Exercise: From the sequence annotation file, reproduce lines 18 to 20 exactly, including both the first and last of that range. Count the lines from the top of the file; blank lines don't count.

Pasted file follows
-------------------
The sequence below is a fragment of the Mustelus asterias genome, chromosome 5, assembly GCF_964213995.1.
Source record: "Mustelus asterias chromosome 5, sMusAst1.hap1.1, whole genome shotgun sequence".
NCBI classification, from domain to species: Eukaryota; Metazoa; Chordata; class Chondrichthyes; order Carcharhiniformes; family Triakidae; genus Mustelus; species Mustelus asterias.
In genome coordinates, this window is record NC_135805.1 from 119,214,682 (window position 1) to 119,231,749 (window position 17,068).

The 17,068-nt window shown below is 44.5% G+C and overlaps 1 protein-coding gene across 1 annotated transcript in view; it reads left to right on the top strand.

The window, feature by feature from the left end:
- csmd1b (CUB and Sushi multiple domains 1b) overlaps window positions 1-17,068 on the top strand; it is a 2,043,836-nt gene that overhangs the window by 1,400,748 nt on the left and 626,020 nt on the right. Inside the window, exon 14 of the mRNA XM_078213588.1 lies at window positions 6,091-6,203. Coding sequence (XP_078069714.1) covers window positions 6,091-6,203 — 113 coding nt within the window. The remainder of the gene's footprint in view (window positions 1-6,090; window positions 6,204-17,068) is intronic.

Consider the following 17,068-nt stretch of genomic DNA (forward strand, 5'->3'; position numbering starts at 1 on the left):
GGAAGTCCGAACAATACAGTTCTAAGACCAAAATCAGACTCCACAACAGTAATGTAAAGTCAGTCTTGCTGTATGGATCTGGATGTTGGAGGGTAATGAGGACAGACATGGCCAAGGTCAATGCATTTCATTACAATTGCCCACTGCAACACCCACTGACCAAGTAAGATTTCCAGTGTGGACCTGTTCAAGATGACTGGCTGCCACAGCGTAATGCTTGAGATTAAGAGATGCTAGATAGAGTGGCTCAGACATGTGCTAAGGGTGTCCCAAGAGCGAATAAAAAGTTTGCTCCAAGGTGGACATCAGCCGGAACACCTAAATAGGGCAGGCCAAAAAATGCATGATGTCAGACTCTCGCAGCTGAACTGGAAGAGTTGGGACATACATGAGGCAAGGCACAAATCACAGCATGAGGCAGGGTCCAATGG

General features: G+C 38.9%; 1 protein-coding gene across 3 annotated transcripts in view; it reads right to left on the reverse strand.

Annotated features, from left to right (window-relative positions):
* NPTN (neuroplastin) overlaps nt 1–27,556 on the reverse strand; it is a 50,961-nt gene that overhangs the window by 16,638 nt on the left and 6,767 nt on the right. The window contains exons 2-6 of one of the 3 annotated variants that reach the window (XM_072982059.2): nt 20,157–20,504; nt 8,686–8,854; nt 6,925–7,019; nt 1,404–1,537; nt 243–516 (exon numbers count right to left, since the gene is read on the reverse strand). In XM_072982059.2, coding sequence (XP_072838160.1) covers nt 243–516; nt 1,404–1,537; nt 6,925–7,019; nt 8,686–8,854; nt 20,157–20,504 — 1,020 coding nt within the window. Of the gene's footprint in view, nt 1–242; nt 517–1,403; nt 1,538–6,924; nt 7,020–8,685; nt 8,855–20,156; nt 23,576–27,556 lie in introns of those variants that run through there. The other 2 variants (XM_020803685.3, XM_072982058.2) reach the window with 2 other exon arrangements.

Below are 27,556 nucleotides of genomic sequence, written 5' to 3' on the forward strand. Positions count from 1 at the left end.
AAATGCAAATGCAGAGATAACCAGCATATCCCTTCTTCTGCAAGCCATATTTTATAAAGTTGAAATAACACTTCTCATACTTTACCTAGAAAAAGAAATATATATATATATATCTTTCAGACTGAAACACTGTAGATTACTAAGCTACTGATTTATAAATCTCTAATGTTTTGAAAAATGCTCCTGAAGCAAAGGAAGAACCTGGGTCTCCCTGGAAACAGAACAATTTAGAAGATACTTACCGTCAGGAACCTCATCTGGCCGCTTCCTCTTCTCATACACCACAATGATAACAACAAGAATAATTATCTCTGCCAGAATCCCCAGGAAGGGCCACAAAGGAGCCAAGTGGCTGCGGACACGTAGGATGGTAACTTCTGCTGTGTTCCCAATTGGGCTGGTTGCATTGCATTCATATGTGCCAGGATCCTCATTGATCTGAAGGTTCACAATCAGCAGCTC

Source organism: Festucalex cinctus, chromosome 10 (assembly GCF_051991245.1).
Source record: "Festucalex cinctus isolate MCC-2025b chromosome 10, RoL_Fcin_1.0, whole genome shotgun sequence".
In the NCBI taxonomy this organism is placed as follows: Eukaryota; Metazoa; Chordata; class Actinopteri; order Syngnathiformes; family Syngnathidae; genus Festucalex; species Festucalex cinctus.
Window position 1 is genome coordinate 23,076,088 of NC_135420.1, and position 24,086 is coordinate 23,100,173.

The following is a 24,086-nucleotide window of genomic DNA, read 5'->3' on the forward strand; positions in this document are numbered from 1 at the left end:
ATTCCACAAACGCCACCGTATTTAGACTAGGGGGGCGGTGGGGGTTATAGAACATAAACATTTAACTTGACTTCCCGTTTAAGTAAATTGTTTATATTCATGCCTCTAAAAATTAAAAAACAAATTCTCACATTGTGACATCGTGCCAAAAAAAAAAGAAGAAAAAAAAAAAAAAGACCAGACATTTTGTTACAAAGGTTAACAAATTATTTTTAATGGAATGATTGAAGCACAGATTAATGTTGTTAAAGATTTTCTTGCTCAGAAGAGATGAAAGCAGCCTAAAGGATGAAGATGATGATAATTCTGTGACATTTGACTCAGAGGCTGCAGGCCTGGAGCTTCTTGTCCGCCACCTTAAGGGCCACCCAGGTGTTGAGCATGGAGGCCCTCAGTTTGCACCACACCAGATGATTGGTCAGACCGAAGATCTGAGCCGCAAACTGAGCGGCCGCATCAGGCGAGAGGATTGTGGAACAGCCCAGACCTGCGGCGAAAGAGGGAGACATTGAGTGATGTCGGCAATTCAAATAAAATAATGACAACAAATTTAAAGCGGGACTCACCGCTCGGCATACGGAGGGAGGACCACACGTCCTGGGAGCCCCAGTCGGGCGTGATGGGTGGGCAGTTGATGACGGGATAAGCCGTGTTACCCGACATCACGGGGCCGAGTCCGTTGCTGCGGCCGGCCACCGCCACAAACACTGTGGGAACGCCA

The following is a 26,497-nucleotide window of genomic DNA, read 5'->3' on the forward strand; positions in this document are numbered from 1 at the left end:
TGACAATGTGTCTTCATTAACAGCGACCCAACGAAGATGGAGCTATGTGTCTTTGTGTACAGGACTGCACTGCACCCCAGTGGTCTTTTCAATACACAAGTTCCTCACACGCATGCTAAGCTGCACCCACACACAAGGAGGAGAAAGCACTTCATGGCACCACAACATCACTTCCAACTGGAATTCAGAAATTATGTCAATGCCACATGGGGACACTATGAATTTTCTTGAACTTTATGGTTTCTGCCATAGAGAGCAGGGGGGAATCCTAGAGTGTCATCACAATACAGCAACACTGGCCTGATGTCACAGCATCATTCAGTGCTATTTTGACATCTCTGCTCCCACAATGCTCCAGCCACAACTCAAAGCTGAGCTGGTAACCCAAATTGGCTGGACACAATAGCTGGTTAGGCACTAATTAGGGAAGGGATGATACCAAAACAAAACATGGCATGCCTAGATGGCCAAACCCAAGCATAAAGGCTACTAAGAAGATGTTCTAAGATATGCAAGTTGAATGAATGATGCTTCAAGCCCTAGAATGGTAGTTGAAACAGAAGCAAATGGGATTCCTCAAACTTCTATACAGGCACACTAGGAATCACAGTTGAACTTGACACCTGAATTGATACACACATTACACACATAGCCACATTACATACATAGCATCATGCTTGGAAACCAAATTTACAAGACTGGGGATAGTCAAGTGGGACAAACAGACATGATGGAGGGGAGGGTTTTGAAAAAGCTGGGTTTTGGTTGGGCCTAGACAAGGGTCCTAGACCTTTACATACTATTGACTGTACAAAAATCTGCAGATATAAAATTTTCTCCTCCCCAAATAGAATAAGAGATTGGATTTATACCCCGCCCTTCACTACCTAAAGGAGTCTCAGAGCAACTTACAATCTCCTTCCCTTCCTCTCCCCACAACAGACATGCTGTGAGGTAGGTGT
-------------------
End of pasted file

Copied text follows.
Window position 1 is genome coordinate 23,076,088 of NC_135420.1, and position 24,086 is coordinate 23,100,173.

The following is a 24,086-nucleotide window of genomic DNA, read 5'->3' on the forward strand; positions in this document are numbered from 1 at the left end:
ATTCCACAAACGCCACCGTATTTAGACTAGGGGGGCGGTGGGGGTTATAGAACATAAACATTTAACTTGACTTCCCGTTTAAGTAAATTGTTTATATTCATGCCTCTAAAAATTAAAAAACAAATTCTCACATTGTGACATCGTGCCAAAAAAAAAAGAAGAAAAAAAAAAAAAAGACCAGACATTTTGTTACAAAGGTTAACAAATTATTTTTAATGGAATGATTGAAGCACAGATTAATGTTGTTAAAGATTTTCTTGCTCAGAAGAGATGAAAGCAGCCTAAAGGATGAAGATGATGATAATTCTGTGACATTTGACTCAGAGGCTGCAGGCCTGGAGCTTCTTGTCCGCCACCTTAAGGGCCACCCAGGTGTTGAGCATGGAGGCCCTCAGTTTGCACCACACCAGATGATTGGTCAGACCGAAGATCTGAGCCGCAAACTGAGCGGCCGCATCAGGCGAGAGGATTGTGGAACAGCCCAGACCTGCGGCGAAAGAGGGAGACATTGAGTGATGTCGGCAATTCAAATAAAATAATGACAACAAATTTAAAGCGGGACTCACCGCTCGGCATACGGAGGGAGGACCACACGTCCTGGGAGCCCCAGTCGGGCGTGATGGGTGGGCAGTTGATGACGGGATAAGCCGTGTTACCCGACATCACGGGGCCGAGTCCGTTGCTGCGGCCGGCCACCGCCACAAACACTGTGGGAACGCCA